Ans. Suppose we have a tuple nums=(1,2,3). We can unpack its values into the variables a, b, and c. Here’s how:
Have a look at Python tuple

>>> nums=(1,2,3)
>>> a,b,c=nums
>>> a

1

>>> b

2

>>> c

3
Q.25. What does the following code give us?
>>> b=(1)
Ans. Not a tuple. This gives us a plain integer.

>>> type(b)

<class ‘int’>
To let it be a tuple, we can declare so explicitly with a comma after 1:

>>> b=(1,)
>>> type(b)

<class ‘tuple’>
Q.26. What is the iterator protocol?
Ans. The iterator protocol for Python declares that we must make use of two functions to build an iterator- iter() and next().

  • iter()- To create an iterator
  • next()- To iterate to the next element
>>> a=iter([2,4,6,8,10])
>>> next(a)

2

>>> next(a)

4

>>> next(a)

6

>>> next(a)

8

>>> next(a)

10

>>> next(a)

Traceback (most recent call last):
 File “<pyshell#31>”, line 1, in <module>
next(a)
StopIteration
Q.27. Why do we need to overload operators?
Ans. To compare two objects, we can overload operators in Python. We understand 3>2. But what is orange>apple? Let’s compare apples and oranges now.

>>> class fruit:
       def __init__(self,type,size):
               self.type='fruit'
               self.type=type
               self.size=size
       def __gt__(self,other):
               if self.size>other.size:
                        return True
               return False
>>> orange=fruit('orange',7)
>>> apple=fruit('apple',8)
>>> apple>orange

True

>>> orange>apple

False
Q.28. What is the enumerate() function in Python?
Ans. enumerate() iterates through a sequence and extracts the index position and its corresponding value too.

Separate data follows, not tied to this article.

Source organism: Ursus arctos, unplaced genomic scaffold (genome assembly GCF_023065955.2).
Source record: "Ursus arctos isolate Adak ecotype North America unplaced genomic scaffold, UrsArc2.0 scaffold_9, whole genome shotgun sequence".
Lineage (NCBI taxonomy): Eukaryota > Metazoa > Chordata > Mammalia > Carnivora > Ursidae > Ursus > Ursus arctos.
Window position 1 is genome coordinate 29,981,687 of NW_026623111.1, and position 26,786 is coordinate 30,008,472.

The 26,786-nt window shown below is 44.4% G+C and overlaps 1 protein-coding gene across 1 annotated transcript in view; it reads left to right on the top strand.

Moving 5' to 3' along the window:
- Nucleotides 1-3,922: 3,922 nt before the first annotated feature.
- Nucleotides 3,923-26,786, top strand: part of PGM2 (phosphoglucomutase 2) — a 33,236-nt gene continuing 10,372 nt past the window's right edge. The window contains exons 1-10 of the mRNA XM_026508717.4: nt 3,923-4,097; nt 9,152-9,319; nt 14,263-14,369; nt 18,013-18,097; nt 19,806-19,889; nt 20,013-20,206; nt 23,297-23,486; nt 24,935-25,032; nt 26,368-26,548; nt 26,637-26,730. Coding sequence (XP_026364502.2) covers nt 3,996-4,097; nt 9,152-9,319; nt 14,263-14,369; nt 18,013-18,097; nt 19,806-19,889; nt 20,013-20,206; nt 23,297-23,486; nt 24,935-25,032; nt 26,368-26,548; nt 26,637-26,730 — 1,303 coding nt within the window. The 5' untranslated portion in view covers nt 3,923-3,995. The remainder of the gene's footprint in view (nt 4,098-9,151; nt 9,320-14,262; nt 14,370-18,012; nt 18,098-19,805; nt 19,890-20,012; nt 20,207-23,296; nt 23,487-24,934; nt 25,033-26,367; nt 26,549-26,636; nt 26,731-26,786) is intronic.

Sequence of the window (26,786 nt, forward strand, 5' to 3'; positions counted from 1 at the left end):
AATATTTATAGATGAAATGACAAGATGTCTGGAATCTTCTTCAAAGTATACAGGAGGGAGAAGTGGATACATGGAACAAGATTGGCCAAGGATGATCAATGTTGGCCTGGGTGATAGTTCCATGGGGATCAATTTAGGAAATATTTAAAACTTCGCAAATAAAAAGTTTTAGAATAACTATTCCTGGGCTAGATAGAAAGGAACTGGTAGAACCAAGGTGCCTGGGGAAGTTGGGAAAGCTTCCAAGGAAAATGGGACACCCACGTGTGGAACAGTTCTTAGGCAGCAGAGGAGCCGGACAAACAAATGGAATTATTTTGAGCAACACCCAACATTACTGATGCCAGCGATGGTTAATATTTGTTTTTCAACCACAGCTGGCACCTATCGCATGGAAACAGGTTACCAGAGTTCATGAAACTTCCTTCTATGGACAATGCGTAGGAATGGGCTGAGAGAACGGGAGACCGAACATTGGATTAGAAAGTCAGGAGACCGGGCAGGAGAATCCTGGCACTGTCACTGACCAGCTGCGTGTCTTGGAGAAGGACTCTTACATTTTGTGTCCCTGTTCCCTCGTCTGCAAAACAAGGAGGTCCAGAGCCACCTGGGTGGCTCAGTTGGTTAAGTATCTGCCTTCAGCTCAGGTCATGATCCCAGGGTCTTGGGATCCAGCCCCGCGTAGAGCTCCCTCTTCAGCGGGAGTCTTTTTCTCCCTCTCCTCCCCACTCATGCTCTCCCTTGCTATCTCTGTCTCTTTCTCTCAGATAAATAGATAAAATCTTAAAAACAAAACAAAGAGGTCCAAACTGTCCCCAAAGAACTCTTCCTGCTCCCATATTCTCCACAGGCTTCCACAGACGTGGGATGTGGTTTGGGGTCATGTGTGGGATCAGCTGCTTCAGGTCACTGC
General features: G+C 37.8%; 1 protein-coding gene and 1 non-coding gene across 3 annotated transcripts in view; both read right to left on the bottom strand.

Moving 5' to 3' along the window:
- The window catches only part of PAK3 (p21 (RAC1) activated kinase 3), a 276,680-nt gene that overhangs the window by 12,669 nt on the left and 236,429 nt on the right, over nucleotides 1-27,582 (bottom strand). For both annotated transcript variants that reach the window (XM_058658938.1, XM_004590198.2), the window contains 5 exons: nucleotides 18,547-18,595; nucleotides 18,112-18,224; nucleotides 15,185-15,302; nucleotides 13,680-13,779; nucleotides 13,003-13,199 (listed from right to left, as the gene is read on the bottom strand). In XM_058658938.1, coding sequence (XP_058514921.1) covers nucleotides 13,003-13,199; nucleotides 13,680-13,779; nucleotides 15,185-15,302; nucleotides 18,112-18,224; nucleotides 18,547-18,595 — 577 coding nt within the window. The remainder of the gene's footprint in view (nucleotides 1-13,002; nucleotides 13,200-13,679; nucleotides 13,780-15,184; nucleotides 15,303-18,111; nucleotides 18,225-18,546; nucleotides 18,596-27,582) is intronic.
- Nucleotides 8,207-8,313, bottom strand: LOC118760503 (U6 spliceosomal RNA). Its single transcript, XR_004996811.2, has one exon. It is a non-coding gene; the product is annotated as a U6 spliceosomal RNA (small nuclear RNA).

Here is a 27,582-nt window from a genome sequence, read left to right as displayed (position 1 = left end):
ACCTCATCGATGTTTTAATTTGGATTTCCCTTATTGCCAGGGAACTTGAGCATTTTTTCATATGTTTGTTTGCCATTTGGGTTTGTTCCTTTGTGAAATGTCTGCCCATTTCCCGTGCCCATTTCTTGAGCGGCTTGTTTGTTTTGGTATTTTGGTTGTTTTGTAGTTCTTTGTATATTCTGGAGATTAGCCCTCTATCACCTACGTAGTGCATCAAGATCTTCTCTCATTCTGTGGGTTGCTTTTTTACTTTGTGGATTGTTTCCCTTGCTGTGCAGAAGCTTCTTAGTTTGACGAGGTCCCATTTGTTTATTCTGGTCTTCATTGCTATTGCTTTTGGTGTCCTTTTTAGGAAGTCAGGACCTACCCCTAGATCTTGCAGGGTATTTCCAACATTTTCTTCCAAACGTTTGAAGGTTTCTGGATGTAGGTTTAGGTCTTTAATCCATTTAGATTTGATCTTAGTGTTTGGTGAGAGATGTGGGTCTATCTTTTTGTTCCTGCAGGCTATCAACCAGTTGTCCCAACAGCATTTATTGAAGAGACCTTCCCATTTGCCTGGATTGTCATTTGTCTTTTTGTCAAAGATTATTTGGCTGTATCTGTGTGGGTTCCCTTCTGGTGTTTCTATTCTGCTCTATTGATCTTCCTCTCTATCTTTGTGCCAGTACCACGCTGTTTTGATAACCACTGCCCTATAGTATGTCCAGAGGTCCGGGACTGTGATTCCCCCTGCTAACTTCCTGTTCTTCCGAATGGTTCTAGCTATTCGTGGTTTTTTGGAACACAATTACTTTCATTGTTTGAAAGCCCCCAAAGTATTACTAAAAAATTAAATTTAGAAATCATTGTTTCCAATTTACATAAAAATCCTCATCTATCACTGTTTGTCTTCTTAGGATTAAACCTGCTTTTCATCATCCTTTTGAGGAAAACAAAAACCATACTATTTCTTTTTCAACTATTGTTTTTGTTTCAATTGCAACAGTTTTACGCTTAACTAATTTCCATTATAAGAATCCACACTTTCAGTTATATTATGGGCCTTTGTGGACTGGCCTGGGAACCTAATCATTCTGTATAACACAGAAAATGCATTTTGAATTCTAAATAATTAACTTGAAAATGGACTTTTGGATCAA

Let’s take an example.

>>> for i,v in enumerate(['Python','C++','Scala']):
         print(i,v)

0 Python
1 C++
2 Scala
Q.29. How do we make forms in Python?
Ans. We use the cgi module for this; we borrow the FieldStorage class from it. It has the following attributes:

  • form.name: Name of field.
  • form.filename: Client-side filename for FTP transactions.
  • form.value: Value of field as string.
  • form.file: File object from which to read data.
  • form.type: Content type.
  • form.type_options: Options of ‘content-type’ line of HTTP request, returned as dictionary.
  • form.disposition: The field ‘content-disposition’.
  • form.disposition_options: Options for ‘content-disposition’.
  • form.headers: All HTTP headers returned as dictionary.

Q.30. How will you create the following pattern using Python?
*
**
***
****
*****
Ans. We will use two for-loops for this.

>>> for i in range(1,6):
        for j in range(1,i+1):
                  print('*',end='')
        print()

Questions for Python Interview for freshers – Q. 21,22,23,27,28,29
Questions for Python Interview for experienced – Q. 24,25,26,30
Get Python Developer’s Job with the Best Practices
So, this was all the Questions for Python Interview. Hope you like our explanation.

3. Conclusion – Python Interview Questions

So, you have completed the last part of Python Interview Questions. These Questions for Python Interview proves beneficial for both Python fresher and experienced. Do you have Questions for Python Interview to add? Hey, leave it in the comments below.
See also – 
Questions for Python Interview – Part 4
Questions for Python Interview – Part 3
For reference